InterVarsity Seeks Equal Treatment for Religious Students

After presenting its case before a federal court earlier this month, InterVarsity awaits a ruling in their lawsuit against Wayne State University. For 75 years, InterVarsity has had a student chapter at Wayne State. In 2017, the university’s administration revoked their status, claiming the chapter’s constitution violated the school’s nondiscrimination policy because it requires their leaders to be Christians. 

Wayne State has over 400 student organizations, of which dozens have requirements for membership and leadership positions based on the groups’ missions. InterVarsity is seeking equal treatment with those student groups.

“InterVarsity seeks to serve Wayne State University, its students and faculty, and the local community,” said Greg Jao, Director of External Relations at InterVarsity Christian Fellowship/USA. “We invite the university to embrace a common-sense understanding of its nondiscrimination policy. The policy should protect, rather than penalize, religious groups that seek to retain their religious identity on campus.”

InterVarsity Christian Fellowship is a national organization of Christian college students with over 1,100 chapters in schools throughout the United States. According to their website, InterVarsity provides a place for Christian students to gather together and practice their faith through Bible studies, worship opportunities and service projects. All students are welcome to become members and participate in its activities.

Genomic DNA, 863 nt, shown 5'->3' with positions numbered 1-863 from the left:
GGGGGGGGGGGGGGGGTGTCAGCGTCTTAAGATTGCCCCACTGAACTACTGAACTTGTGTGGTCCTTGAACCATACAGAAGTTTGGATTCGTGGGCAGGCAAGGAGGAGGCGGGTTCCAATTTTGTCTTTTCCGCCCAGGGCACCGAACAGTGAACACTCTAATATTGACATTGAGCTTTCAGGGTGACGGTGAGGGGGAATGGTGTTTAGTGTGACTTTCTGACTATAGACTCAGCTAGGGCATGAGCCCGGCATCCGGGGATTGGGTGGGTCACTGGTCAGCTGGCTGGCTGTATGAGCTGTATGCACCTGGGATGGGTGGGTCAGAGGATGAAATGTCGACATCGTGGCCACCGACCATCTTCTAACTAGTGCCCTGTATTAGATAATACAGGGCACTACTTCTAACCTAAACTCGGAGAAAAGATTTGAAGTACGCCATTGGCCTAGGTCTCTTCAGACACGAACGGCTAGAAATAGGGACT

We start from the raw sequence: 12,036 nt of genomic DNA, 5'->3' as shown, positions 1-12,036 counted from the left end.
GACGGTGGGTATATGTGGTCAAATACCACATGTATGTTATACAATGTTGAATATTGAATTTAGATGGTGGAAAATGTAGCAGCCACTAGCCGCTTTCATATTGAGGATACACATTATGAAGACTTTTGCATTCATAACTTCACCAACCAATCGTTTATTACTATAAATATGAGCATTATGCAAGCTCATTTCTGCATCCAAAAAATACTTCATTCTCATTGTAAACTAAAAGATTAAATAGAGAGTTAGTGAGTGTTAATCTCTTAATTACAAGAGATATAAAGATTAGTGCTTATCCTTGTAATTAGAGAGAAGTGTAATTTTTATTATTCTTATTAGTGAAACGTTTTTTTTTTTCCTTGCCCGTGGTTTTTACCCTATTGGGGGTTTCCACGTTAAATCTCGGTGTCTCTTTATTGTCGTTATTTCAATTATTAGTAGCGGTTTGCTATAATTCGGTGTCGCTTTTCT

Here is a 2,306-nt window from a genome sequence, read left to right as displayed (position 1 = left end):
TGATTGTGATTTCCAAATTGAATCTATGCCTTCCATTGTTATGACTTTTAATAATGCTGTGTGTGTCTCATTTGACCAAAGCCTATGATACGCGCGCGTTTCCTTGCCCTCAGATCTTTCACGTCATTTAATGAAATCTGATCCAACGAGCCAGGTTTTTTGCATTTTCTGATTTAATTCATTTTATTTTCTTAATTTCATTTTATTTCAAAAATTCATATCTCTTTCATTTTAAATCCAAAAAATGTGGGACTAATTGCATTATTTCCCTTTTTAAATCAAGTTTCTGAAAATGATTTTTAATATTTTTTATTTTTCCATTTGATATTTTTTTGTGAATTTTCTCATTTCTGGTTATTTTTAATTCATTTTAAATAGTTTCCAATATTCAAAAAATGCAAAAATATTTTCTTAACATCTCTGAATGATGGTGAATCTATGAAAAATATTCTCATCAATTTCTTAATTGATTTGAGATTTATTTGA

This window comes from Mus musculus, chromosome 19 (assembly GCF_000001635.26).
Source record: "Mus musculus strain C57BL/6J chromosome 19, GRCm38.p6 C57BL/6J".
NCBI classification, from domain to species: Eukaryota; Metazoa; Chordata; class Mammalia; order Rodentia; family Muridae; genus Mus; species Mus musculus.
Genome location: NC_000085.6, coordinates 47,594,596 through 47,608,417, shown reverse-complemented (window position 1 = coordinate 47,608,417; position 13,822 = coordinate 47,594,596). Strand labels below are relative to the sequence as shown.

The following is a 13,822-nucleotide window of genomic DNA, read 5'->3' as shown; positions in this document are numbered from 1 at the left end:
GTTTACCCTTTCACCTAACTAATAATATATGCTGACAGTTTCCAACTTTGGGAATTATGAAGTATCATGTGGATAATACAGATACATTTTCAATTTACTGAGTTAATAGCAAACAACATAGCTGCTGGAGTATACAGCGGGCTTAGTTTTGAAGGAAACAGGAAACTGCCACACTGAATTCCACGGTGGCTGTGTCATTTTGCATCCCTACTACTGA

Wayne State student and InterVarsity member Deaunai Montgomery said, “As a Christian, we need our leaders to sincerely believe that what they teach us about Jesus is true.” She told Fox News after the court hearing, “To be clear, we want everyone to feel welcome to attend our group, but why should our Bible studies, prayer, and worship be led by someone who doesn’t believe those things?”

Please pray for this case, the court is expected to issue a ruling this fall. And, continue to pray for Christian students on other thousands of other college campuses facing discrimination while practicing their faith.